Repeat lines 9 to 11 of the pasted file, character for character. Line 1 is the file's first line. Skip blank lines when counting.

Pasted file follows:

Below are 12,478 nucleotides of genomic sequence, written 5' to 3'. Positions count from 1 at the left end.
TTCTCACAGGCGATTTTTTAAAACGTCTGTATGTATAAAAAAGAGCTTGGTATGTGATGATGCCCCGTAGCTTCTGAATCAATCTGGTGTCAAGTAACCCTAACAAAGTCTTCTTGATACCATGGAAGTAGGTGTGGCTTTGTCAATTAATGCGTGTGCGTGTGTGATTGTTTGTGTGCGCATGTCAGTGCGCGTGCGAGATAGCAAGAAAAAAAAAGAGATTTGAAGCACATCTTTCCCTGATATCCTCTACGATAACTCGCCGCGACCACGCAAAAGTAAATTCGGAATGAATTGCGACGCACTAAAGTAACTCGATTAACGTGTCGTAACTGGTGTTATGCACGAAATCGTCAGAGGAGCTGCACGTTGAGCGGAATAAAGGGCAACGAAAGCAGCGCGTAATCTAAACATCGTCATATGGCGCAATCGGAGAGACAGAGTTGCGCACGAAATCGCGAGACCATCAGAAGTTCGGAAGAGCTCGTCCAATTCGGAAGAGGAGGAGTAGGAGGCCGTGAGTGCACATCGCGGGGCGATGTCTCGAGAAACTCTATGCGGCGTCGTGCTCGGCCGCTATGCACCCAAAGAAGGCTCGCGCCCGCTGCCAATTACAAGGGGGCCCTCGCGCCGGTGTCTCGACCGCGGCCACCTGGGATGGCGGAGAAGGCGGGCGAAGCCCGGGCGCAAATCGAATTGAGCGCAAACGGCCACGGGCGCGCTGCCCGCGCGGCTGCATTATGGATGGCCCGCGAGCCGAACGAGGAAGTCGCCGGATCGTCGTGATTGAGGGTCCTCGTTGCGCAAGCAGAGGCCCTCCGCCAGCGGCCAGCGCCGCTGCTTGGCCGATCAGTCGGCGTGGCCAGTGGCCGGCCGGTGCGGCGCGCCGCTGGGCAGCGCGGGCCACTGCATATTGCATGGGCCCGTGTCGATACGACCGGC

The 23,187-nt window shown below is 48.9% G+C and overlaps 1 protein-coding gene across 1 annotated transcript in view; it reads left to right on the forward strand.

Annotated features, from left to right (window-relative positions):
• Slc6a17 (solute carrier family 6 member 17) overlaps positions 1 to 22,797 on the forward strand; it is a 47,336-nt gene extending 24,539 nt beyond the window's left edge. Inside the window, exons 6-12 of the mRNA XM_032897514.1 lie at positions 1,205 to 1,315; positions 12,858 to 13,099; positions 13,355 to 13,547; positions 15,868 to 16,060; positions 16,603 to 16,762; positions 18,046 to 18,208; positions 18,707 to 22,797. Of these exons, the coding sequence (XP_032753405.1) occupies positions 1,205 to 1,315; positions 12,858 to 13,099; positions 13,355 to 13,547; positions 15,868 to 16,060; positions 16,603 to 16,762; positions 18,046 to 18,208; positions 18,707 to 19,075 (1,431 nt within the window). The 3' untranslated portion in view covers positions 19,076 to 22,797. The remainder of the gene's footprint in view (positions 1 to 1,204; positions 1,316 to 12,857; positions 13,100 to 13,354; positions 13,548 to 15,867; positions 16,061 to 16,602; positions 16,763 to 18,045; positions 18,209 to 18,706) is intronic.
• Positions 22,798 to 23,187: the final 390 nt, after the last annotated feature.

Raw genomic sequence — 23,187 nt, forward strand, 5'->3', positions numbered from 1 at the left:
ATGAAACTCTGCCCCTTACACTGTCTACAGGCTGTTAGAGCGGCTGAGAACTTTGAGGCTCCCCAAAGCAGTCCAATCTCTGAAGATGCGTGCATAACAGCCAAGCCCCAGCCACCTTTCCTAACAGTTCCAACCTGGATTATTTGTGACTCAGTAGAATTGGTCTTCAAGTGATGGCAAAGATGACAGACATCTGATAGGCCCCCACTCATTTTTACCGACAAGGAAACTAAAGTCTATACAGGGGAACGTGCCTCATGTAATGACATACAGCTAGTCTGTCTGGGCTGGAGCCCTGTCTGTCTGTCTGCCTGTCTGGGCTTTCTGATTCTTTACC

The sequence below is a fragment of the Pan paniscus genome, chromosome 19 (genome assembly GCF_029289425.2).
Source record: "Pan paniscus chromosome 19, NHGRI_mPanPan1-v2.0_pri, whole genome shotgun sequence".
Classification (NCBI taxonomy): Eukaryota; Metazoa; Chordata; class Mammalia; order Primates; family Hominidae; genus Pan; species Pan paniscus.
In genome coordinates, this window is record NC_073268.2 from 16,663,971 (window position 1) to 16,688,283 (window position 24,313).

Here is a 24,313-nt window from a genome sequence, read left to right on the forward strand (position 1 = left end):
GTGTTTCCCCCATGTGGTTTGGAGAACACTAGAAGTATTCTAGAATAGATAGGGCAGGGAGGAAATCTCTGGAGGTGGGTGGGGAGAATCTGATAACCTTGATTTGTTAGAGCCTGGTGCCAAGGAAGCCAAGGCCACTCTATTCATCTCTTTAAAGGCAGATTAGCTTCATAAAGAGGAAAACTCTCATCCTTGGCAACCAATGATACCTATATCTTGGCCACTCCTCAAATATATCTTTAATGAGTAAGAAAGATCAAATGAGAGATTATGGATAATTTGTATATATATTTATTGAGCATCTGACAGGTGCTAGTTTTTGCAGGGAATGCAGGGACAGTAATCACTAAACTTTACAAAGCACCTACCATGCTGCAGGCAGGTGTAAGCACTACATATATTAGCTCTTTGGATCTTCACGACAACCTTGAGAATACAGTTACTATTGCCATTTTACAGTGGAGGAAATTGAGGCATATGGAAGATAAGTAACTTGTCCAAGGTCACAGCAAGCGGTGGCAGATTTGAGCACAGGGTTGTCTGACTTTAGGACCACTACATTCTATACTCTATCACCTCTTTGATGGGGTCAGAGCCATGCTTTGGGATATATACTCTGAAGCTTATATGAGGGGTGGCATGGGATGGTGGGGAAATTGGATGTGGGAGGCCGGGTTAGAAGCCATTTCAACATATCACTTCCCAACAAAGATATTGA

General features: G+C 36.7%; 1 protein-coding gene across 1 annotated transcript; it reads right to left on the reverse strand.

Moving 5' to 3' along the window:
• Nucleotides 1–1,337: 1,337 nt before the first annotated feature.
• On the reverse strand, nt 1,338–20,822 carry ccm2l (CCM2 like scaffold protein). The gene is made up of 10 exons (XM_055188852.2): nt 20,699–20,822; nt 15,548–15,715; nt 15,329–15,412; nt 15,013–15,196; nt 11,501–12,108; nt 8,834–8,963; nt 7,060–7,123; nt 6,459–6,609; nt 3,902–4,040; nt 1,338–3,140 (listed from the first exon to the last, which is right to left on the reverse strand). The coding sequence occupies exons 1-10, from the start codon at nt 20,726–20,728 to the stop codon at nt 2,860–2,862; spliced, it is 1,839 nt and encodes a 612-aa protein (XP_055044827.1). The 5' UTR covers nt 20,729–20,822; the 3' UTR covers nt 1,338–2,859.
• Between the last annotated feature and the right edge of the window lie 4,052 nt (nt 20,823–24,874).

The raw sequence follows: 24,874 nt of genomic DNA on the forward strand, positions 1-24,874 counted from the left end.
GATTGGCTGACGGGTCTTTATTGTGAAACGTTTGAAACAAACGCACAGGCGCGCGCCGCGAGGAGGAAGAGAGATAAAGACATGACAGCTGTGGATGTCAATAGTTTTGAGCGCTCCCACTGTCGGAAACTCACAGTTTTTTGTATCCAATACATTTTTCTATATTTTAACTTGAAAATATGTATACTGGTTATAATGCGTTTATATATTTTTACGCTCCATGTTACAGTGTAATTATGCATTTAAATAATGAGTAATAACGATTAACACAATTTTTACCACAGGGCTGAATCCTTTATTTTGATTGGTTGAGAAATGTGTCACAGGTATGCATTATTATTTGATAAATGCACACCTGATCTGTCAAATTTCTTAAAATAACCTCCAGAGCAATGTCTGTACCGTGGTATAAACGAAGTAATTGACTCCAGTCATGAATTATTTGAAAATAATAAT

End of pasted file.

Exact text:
The sequence below is a fragment of the Pan paniscus genome, chromosome 19 (genome assembly GCF_029289425.2).
Source record: "Pan paniscus chromosome 19, NHGRI_mPanPan1-v2.0_pri, whole genome shotgun sequence".
Classification (NCBI taxonomy): Eukaryota; Metazoa; Chordata; class Mammalia; order Primates; family Hominidae; genus Pan; species Pan paniscus.